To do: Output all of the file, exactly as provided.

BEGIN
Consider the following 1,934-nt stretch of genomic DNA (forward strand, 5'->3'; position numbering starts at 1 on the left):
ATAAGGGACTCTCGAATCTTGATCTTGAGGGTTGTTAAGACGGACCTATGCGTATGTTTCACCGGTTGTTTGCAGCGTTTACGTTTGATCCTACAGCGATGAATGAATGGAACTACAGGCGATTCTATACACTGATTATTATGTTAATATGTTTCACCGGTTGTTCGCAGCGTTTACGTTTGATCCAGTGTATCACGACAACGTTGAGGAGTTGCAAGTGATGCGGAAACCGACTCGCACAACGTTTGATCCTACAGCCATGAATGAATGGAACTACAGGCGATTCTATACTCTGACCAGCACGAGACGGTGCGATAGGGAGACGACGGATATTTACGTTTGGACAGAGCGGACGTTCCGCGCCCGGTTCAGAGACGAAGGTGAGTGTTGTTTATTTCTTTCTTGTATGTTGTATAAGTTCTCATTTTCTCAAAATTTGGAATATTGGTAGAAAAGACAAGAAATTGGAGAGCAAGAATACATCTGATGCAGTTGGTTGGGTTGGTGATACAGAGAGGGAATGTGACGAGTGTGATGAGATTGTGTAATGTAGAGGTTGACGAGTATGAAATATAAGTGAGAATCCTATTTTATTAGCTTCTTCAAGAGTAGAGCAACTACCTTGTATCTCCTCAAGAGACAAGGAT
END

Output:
Consider the following 1,934-nt stretch of genomic DNA (forward strand, 5'->3'; position numbering starts at 1 on the left):
ATAAGGGACTCTCGAATCTTGATCTTGAGGGTTGTTAAGACGGACCTATGCGTATGTTTCACCGGTTGTTTGCAGCGTTTACGTTTGATCCTACAGCGATGAATGAATGGAACTACAGGCGATTCTATACACTGATTATTATGTTAATATGTTTCACCGGTTGTTCGCAGCGTTTACGTTTGATCCAGTGTATCACGACAACGTTGAGGAGTTGCAAGTGATGCGGAAACCGACTCGCACAACGTTTGATCCTACAGCCATGAATGAATGGAACTACAGGCGATTCTATACTCTGACCAGCACGAGACGGTGCGATAGGGAGACGACGGATATTTACGTTTGGACAGAGCGGACGTTCCGCGCCCGGTTCAGAGACGAAGGTGAGTGTTGTTTATTTCTTTCTTGTATGTTGTATAAGTTCTCATTTTCTCAAAATTTGGAATATTGGTAGAAAAGACAAGAAATTGGAGAGCAAGAATACATCTGATGCAGTTGGTTGGGTTGGTGATACAGAGAGGGAATGTGACGAGTGTGATGAGATTGTGTAATGTAGAGGTTGACGAGTATGAAATATAAGTGAGAATCCTATTTTATTAGCTTCTTCAAGAGTAGAGCAACTACCTTGTATCTCCTCAAGAGACAAGGAT